Determining how much home you can afford takes some number crunching. Sure, you should look at the listing price — but that’s only one part of the equation. In reality, there are dozens of other expenses you’ll face as a homeowner. So what should you consider when budgeting for a home purchase? These expenses are a good place to start:
Down payment: Depending on which type of loan you’ve secured, you’ll need anywhere from 0 to 20 percent of the sales price to put down on closing day.
Moving expenses: Whether you’re moving cross-country or down the street, you’ll likely have some moving costs to cover — truck rentals, movers, storage or even just boxes and tape. Make sure to budget for these items up front.
Closing costs: There are a number of closing costs you’ll need to cover; these vary from state to state and lender to lender. You should receive a breakdown of these estimated costs as closing day approaches.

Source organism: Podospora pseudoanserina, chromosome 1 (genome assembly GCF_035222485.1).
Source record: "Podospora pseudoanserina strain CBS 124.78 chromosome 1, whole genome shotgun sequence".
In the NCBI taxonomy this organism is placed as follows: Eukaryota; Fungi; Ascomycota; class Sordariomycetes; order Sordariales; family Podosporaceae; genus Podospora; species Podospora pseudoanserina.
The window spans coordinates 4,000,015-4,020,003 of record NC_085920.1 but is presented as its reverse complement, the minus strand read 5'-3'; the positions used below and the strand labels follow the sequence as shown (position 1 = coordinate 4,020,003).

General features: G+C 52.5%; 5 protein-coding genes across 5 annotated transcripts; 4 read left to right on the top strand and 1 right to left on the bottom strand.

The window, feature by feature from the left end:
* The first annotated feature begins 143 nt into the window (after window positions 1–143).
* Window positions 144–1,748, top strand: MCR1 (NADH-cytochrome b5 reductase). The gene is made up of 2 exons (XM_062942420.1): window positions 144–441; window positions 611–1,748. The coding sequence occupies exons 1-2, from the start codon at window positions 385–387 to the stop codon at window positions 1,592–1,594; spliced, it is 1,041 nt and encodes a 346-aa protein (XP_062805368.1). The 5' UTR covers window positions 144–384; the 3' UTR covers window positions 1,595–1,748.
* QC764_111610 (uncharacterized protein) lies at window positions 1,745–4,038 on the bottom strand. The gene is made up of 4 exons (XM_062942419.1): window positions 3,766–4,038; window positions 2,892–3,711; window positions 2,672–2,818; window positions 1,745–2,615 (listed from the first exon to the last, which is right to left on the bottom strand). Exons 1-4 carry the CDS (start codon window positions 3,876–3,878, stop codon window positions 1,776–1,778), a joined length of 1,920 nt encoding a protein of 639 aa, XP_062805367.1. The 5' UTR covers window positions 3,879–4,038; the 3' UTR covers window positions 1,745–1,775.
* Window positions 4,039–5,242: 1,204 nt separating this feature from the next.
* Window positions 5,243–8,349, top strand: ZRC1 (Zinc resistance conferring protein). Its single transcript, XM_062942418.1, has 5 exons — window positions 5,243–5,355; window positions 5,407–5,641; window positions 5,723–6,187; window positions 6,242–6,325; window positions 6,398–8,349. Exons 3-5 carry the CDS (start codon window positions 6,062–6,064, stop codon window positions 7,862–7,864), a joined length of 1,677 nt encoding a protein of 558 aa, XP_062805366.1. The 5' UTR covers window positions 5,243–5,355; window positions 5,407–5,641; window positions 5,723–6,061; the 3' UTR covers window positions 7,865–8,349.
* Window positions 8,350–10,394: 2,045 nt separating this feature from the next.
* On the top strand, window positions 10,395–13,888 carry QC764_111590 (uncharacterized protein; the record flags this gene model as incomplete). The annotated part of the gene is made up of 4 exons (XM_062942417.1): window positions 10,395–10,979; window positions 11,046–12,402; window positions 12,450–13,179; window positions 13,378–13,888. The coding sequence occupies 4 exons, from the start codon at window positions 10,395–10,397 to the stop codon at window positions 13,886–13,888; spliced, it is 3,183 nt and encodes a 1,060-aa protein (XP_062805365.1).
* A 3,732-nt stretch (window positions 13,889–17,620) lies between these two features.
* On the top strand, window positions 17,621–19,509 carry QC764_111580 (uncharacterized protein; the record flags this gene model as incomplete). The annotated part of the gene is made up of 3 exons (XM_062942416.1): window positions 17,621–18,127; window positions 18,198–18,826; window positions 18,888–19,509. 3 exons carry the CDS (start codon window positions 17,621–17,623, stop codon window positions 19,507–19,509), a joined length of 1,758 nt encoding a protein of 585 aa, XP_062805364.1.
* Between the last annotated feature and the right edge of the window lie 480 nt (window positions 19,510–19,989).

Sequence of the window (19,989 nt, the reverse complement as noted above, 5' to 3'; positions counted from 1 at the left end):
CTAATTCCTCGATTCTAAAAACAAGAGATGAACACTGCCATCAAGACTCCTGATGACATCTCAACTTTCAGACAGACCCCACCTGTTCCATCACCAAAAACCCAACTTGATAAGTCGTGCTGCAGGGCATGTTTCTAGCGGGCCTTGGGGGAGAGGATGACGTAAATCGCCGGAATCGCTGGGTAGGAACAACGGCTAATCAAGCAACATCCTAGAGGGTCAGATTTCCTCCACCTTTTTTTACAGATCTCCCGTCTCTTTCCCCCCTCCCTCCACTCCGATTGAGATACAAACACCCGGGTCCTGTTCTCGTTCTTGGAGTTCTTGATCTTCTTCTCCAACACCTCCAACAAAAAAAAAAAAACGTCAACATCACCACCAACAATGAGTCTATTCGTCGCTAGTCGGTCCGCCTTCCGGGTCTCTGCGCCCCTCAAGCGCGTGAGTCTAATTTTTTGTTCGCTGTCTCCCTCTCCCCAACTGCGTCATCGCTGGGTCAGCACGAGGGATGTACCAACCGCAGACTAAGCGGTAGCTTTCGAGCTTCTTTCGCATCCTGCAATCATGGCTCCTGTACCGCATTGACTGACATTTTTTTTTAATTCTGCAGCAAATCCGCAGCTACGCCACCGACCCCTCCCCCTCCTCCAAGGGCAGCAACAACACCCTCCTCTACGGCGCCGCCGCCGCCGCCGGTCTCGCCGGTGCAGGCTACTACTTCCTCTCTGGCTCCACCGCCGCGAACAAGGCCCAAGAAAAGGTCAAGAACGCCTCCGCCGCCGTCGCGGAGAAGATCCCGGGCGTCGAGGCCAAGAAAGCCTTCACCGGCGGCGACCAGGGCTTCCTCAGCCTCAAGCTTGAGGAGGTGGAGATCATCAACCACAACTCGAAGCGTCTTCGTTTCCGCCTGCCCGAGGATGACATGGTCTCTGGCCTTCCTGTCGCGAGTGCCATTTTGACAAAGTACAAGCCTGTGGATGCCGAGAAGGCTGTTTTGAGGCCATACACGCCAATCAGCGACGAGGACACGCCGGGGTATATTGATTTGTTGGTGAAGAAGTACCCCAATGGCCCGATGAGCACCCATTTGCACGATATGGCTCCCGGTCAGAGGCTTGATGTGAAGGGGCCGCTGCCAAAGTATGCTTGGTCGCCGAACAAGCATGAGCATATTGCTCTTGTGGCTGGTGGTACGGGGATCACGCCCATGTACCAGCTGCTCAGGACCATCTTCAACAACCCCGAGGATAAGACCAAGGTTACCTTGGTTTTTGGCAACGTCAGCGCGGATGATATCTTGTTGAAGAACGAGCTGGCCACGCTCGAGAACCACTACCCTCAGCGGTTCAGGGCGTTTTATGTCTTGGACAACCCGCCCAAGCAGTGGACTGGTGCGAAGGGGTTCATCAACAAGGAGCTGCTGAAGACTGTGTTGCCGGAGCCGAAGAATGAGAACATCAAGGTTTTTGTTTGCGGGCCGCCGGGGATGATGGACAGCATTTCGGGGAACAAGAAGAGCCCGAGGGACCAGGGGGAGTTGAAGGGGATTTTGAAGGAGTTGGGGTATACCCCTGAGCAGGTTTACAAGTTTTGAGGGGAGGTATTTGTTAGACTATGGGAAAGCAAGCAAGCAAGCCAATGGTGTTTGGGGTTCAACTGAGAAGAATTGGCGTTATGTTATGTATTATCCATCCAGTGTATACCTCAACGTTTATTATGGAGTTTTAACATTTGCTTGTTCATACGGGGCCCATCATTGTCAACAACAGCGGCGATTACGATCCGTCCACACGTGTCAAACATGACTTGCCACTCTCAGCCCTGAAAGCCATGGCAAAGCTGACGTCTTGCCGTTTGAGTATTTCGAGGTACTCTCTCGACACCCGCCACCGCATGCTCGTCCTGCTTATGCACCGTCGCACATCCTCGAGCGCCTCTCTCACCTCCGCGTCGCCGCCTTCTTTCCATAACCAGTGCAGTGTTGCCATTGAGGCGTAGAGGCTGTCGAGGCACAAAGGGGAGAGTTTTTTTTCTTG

Home and mortgage insurance: You’ll definitely need homeowners insurance to protect your new investment. Depending on which type of loan you have, you may need mortgage insurance as well.
Property taxes: Unlike renters, homeowners have to pay regular property taxes. Depending on where you live, you might be able to pay in installments.
Repairs and maintenance: From a broken dishwasher to a leaky roof, there’s often something that needs fixing when you own a home. Likewise, ongoing maintenance, like lawn care, should be budgeted for.
It’s important to understand the full scope of a home’s cost — both now and over time. Make sure you have a clear picture of what you can and can’t afford.